That's a far cry from when the EAI got started three years ago. The group's founding members -- BNP Paribas Asset Management of France, Generation, Dutch pension fund PGGM and Universities Superannuation Scheme, a U.K. pension plan for college employees -- were frustrated by the tendency of sell-side research to all but ignore issues that, they believed, significantly affected long-term stock performance. Chief among these at the time was the potential impact of Europe's fledgling carbon-emissions-trading program on businesses. Raj Thamotheram, then a portfolio manager for USS, vividly remembers the response he received when he complained about the oversight to a friend at one big brokerage-house research department. "He told me, 'You don't ask us for this, pay us for this or hold us accountable for this kind of research, so why do you expect us to deliver it?'"

To be sure, some boutique researchers were doing good work focusing on extrafinancial matters, but most didn't bring the analytical firepower and financial acumen of elite investment banks like Citigroup, Goldman, Morgan Stanley and UBS.

"Specialist research agencies were looking at some of these issues," says Eric Borremans, head of sustainable and responsible investments at BNP Paribas, "but it was a pity that sell-side analysts weren't being formally asked to put their brains to work, given their level of expertise and knowledge of companies and sectors, and their access to company management." Other firms found boutique research unreliable. "There's a different level of rigor in the analysis from the investment banking side -- a level that we found was kind of missing" from the research done by firms devoted to niches such as encouraging socially responsible investing, says Janice Hester Amey, portfolio manager in charge of corporate governance at the California State Teachers' Retirement System, which joined the EAI in December 2006.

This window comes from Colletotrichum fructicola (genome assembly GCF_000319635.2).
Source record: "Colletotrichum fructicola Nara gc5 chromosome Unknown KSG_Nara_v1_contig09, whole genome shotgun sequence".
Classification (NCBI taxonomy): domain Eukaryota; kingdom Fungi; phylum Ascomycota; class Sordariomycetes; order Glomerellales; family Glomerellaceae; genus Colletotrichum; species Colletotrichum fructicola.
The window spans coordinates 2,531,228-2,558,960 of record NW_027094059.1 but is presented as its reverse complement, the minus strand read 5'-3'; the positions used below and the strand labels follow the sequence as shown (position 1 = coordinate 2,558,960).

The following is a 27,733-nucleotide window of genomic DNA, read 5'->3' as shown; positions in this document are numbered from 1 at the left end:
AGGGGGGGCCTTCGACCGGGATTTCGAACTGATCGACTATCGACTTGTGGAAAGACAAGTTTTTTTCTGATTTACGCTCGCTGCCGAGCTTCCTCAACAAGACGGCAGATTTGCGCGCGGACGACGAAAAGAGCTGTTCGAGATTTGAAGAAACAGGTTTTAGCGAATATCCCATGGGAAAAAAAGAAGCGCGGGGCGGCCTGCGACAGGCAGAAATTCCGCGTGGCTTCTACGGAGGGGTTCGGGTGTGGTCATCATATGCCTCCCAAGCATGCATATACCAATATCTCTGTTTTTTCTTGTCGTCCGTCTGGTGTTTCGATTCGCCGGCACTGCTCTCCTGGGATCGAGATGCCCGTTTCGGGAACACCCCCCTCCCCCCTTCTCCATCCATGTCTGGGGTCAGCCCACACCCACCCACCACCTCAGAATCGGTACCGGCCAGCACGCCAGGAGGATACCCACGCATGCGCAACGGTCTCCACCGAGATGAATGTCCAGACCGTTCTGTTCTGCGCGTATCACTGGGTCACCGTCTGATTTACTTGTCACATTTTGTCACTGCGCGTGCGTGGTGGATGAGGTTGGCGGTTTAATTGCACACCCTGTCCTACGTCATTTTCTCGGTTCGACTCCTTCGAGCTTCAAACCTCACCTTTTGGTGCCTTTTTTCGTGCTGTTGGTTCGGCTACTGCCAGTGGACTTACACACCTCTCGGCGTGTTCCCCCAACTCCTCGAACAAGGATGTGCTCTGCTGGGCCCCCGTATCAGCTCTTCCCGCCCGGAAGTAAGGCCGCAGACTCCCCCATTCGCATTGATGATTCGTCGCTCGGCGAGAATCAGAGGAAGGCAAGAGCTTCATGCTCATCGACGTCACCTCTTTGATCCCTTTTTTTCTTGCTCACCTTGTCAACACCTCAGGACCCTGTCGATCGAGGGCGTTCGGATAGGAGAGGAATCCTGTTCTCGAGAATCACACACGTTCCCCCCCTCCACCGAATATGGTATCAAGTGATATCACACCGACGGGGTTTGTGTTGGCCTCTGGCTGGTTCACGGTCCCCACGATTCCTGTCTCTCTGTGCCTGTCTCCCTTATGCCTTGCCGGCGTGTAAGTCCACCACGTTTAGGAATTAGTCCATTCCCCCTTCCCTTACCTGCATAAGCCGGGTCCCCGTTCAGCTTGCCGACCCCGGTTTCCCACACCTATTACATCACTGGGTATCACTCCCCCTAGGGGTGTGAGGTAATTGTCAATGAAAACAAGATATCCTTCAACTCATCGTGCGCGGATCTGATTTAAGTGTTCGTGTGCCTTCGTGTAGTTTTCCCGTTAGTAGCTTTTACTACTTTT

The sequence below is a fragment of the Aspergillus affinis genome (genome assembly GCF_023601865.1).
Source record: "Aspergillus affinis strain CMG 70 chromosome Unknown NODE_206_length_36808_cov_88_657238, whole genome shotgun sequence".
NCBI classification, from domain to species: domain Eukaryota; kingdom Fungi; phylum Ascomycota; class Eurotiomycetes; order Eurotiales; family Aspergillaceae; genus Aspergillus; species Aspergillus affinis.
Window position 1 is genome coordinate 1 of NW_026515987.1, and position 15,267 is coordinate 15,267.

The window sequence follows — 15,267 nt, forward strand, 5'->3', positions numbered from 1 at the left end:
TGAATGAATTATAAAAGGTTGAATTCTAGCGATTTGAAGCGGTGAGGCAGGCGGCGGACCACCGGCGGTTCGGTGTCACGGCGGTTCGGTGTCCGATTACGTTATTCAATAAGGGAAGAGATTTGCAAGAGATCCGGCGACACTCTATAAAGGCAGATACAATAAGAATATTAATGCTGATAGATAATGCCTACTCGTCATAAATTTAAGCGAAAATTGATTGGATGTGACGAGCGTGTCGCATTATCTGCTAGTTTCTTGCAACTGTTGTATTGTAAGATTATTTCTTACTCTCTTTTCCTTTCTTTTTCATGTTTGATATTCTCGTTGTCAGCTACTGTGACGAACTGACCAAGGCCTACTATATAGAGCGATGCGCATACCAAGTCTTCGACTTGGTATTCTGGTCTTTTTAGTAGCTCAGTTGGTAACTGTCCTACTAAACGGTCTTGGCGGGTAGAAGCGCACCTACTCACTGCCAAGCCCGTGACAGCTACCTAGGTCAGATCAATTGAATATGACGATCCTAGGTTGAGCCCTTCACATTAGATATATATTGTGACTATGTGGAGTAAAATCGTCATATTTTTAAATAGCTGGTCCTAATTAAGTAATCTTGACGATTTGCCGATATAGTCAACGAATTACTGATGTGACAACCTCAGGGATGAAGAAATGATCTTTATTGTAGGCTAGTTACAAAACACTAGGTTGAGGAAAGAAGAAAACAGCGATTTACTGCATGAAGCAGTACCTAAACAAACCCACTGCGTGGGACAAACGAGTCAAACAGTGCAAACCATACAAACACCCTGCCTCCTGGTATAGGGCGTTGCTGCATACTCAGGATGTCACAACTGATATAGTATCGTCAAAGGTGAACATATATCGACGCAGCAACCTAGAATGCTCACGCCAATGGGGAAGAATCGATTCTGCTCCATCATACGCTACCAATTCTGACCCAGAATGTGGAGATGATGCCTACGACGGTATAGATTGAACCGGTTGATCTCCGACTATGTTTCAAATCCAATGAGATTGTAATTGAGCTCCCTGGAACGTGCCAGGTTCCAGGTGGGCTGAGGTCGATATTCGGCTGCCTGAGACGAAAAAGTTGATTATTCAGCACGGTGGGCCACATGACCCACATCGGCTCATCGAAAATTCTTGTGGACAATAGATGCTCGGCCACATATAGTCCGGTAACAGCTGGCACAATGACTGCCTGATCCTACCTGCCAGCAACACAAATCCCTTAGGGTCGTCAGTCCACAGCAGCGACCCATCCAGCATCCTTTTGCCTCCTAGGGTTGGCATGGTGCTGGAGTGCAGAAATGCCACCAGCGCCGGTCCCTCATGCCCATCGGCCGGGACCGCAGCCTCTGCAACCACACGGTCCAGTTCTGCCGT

The initiative's founders concluded that collective action was necessary. The more members they could recruit, the harder it would be for research firms to ignore demands for a new approach. Once they started reaching out to other institutions, they sensed they were on to something big. In November 2004, staff at USS had prepared the pension scheme's London boardroom for what they expected would be a low-key, midmorning presentation to about two dozen invited guests regarding the EAI's aims, with keynote speeches by Neil Dwane, chief investment officer of U.K. money manager RCM, and USS investment chief Peter Moon. But the scene was soon crammed with more than 70 money managers and brokerage-house executives, some of whom had flown in from New York for the day.

"It was standing room only, and we had to send someone out to order up more food and drinks," recalls Thamotheram, who last year left USS to become director of responsible investment at AXA Investment Managers. "We knew that we were doing something important, that we were trying to shake up the way investment research was handled and conceived, but we had underestimated the degree of interest in the new model we were proposing."